How much difference does Unesco make?
Three new Indian sites have been added to the World Heritage list. Will
this improve their management?

By Darryl D’Monte

Three Indian sites were added to the World Heritage list by the United
Nations’ cultural branch, Unesco, this summer. They join 23 other sites
in India which have already been listed by the organisation. Indian
conservationists reacted enthusiastically to the news, proclaiming that
their country’s heritage is finally getting the recognition it deserves.
India certainly needs all the international help it can get. The
Archaeological Survey of India (ASI), which is run by central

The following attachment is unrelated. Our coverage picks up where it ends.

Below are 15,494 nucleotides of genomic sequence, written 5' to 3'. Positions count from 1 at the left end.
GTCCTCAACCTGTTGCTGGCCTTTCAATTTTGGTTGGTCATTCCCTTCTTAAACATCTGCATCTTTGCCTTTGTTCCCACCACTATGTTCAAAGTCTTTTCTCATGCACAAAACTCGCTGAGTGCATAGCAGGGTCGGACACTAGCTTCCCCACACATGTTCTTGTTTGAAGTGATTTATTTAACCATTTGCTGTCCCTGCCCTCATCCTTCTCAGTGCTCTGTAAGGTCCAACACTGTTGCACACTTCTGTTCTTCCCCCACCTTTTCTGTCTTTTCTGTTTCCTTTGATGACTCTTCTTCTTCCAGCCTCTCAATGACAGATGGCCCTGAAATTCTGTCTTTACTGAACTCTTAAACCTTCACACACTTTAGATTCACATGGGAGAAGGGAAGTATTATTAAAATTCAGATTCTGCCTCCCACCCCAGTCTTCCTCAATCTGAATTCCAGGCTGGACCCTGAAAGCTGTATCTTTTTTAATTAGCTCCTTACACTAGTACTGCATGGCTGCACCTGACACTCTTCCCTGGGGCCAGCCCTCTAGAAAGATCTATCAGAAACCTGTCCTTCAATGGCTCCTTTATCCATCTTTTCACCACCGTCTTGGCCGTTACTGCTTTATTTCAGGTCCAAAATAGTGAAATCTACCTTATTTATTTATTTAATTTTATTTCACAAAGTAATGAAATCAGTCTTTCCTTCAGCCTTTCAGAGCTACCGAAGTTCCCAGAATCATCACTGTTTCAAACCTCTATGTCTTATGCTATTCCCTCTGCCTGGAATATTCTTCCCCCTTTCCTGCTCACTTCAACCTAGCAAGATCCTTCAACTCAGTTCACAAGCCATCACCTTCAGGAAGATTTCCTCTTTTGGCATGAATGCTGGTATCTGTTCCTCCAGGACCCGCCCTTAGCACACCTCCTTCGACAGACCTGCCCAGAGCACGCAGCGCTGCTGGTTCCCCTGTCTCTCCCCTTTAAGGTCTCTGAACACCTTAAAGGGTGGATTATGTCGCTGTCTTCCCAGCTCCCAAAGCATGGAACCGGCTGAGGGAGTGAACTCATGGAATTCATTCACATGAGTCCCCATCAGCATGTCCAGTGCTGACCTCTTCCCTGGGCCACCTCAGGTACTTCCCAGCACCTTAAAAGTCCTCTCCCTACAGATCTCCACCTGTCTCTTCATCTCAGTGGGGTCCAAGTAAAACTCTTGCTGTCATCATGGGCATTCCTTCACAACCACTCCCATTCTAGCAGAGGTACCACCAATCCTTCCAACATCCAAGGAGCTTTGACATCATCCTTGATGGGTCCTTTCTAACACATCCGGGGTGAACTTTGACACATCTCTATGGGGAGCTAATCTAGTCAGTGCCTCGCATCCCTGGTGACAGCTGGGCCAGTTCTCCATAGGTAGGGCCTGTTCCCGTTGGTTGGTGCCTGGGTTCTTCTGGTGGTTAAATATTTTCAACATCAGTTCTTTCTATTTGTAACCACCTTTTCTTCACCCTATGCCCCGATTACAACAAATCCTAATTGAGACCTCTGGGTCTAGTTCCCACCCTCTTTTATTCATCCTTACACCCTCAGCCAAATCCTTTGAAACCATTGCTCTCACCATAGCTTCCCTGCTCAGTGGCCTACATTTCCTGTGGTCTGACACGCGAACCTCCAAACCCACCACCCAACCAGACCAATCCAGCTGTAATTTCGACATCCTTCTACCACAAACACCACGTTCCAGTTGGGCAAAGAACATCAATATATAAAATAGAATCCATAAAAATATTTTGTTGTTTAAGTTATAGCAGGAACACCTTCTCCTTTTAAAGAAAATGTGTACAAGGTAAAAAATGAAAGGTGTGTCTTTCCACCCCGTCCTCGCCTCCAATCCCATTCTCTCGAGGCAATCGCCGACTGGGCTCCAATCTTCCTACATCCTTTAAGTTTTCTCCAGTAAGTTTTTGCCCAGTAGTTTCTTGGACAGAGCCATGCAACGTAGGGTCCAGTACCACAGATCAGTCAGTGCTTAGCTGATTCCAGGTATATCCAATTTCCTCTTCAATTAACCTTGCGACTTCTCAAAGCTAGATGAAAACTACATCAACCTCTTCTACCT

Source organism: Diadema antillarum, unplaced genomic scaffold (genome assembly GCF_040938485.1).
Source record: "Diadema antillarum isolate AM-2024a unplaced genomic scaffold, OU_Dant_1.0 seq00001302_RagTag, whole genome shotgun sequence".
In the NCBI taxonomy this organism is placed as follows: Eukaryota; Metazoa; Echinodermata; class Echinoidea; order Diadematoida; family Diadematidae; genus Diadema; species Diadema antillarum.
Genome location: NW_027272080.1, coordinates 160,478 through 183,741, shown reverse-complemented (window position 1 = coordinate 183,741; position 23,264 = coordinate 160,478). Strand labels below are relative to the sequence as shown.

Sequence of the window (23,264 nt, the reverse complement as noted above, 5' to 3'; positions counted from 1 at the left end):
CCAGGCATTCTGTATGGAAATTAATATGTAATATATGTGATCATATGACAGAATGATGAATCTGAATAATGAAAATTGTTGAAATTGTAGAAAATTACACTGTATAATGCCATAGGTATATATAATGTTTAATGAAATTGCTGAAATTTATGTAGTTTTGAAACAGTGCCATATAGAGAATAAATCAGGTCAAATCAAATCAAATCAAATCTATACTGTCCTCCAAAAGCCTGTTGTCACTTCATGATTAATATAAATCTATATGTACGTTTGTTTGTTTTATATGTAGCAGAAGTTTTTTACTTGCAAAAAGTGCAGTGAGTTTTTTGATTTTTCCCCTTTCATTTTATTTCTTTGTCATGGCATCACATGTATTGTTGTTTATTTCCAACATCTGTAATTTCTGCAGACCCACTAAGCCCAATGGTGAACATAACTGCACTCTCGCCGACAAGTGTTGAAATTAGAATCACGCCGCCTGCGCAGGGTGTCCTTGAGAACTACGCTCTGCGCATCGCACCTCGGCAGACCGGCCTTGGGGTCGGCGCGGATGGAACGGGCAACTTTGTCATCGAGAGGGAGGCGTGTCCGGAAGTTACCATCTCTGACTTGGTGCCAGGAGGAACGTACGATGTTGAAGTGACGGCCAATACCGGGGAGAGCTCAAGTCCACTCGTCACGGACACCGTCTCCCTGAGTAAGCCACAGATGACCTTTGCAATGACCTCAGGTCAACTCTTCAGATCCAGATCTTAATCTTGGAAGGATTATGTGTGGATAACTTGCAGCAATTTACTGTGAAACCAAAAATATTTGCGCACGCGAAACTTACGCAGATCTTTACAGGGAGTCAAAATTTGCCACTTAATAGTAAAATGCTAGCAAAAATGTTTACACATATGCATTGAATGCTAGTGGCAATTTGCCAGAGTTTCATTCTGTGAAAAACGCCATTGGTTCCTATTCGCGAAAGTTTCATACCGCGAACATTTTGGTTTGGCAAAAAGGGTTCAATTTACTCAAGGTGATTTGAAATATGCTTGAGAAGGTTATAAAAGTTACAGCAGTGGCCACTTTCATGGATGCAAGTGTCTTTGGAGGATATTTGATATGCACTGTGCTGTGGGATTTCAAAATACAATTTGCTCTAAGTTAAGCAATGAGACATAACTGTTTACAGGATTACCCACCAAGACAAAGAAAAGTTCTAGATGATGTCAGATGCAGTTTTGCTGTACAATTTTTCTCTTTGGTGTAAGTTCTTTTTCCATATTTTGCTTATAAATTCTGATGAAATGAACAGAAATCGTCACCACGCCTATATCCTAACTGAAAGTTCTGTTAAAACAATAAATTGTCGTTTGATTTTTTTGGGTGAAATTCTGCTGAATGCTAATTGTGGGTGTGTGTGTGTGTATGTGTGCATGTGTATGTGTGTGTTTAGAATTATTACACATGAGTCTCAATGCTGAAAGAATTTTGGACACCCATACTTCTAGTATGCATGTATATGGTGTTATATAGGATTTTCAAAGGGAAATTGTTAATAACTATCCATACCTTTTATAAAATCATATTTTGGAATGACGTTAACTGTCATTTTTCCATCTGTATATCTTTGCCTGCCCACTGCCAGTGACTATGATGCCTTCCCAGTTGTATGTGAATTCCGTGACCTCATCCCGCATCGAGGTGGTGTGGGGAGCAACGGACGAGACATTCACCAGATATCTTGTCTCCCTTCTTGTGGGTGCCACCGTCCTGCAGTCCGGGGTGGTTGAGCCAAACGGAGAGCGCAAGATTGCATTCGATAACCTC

government, is in charge of some 5,000 sites throughout the country;
there are dozens more managed by State governments and hundreds which
are simply unprotected. But how much difference will the Unesco
imprimatur make to the three new World Heritage Sites?


In theory, a site could be removed from the World Heritage list by
Unesco, but this has never yet happened. Unesco usually threatens to
place World Heritage sites that are being mismanaged on the list of
World Heritage in Danger: some 35 sites in India have been notified so
far. As a rule, Unesco only inspects sites after World Heritage listing
has been granted if there is a complaint. With 788 World Heritage sites
around the world, Unesco simply does not have the resources to monitor
them after listing.